Let’s pay tribute to the biggest star of the British folk rock movement, Donovan. Mr. Leitch started off in the thrall of Bob Dylan, but didn’t take too long to progress, both as a lyricist (for example, the great protest song “Universal Solider”) and composer (great pop songs like “Sunshine Superman” and “Wear Your Love Like Heaven”). He may have been the victim of Dylan’s contempt, as shown in the documentary Don’t Look Back, but Donovan carved out a very impressive and varied career. And, as of four or five years ago, he showed Chicago he still had his charm, charisma and talent. He played a show at Park West that got raves, and I saw him promote his memoir at the old downtown Borders and he told stories and played short versions of nine of his songs. Whatta guy! In honor of Donovan’s birthday, please grab your iPod or MP3 player, hit shuffle, and share the first 10 songs that come up.
Erykah Badu – Fall In Love (Your Funeral)(New Amerikah Part Two: Return Of The Ankh): Badu’s most recent album wasn’t as audacious as its predecessor, but found a midpoint between her classic neo-soul sound and the grittier funk material of New Amerikah Part One. It took me a while to warm to the album since I loved the prior one so much, but the solid grooves and Badu’s voice and personality won me over. This is a very relaxed tune with a bit of percussion punch to keep things from getting stagnant.
Persephone’s Bees – Way To Your Heart (Notes From The Underworld): This Bay Area band played peppy, new wavey tunes. The songs have strong melodies and clever arrangements, making everything sound really fresh. It sounds like they put some thought in the studio on how to embellish this tune without overwhelming the simple ditty at the center of it.
Mannequin Men – Pattern Factory (Fresh Rot): One of my favorite Chicago bands of the past ten years. This is from their second album, and it’s just sleazy, dirty rock and roll. They sound like a cross between the Rolling Stones, Eleventh Dream Day and Television. This song is a bit more on the Stonesy side, but with more serrated guitar playing.
Athletico Spizz 80 – European Heroes (Do A Runner): Caffeinated post-punk band led by the inimitable Spizz. This is one of the first arty punk bands that I ever heard, and while not the best, they were a great introduction, because whatever pretensions Spizz harbored, the spirit, enthusiasm and directness of the whole affair made it easy to get into.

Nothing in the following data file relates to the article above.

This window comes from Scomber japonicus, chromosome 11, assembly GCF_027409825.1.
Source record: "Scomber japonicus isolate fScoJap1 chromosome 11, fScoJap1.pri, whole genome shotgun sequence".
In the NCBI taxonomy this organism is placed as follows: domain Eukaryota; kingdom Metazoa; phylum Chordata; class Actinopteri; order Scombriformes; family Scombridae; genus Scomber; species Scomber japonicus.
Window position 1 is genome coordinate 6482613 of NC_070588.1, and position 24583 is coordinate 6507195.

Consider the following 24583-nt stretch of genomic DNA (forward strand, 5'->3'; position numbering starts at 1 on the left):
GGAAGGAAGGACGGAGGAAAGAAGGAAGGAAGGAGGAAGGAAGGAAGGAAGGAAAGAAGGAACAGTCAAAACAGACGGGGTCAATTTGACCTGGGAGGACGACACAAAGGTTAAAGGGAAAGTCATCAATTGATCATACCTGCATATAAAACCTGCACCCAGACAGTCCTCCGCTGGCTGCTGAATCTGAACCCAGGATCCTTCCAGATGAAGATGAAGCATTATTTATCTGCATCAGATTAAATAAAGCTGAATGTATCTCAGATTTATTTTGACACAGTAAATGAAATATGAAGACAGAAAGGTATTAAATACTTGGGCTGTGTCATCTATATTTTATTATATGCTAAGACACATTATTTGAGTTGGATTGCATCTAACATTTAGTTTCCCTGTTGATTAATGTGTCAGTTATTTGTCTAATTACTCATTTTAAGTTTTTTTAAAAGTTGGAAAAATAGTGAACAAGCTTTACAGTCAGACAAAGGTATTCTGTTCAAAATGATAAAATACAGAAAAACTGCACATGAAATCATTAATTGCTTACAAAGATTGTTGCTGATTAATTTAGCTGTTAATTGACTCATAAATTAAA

Ted Leo & The Pharmacists – Squeaky Fingers (The Tyranny Of Distance): If I was listing favorites songs off of this album, this wouldn’t immediately come to mind. But this is such a quintessential Ted Leo tune, with high energy, guitars buzzing around an intent melody and a nifty juxtaposition with a delicate guitar figure after the verses.
Linton Kwesi Johnson – Man Free (for Darcus Howe)(Dread Beat ‘n’ Blood): If you like on LKJ song, you’ll like ‘em all. His authoritative voice articulates his poems over solid reggae grooves. The effect is often, as on this song, hypnotic.
The Morells – Sour Snow (The Morells Anthology “Live”): Second week in the row this great Springfield, Missouri roadhouse band comes up on the shuffle. This tune is sung by lead guitarist D. Clinton Thompson, and it’s a nice NRBQ-ish power pop tune written by Springfield music producer Nick Sibley. This was later recorded by The Morells’ off-shoot band, The Skeletons.
Sparks & Faith No More – Something For The Girl With Everything (Plagiarism): Plagiarism started as a Sparks tribute album produced by Ron and Russell Mael, but then it became Sparks redoing some songs and working with other artists on other tracks. This is one of two team ups with Faith No More, which adds some metally guitar to the fast paced pop tune. Here, Mike Patton has a more limited role, unlike the combo version of “This Town Ain’t Big Enough For The Both Of Us” (which skimmed the British Top 40) where he bellows too much for my taste. Faith No More guitarist Dean Menta eventually joined Sparks for a few albums.
Arcwelder – Pint Of Blood (Jacket Made In Canada): Early music from this fantastic Minneapolis trio who mixed melodic American punk (a la Husker Du) with post-punk (a la Mission of Burma) and bit of Sonic Youth-y noise from time to time. This is a brooding number sung by the drummer, who has a Bob Mould quality to his voice that I love. They were good from the start, but the best was yet to come on their next two LPs.
Cheap Trick – I Want You To Want Me (In Color): Cheap Trick had recorded this song for their first album, in the live arrangement we know and love from At Budokan. For whatever reason, it didn’t make the cut. When they took a second whack at it, they took an ultra-poppy approach to the number. While I agree with pretty much everyone (including the band), that the version that became the hit is the best, I like this one too. It really shows what a timeless pop song it is – not just in a rock context – it could have been a hit in the ‘40s.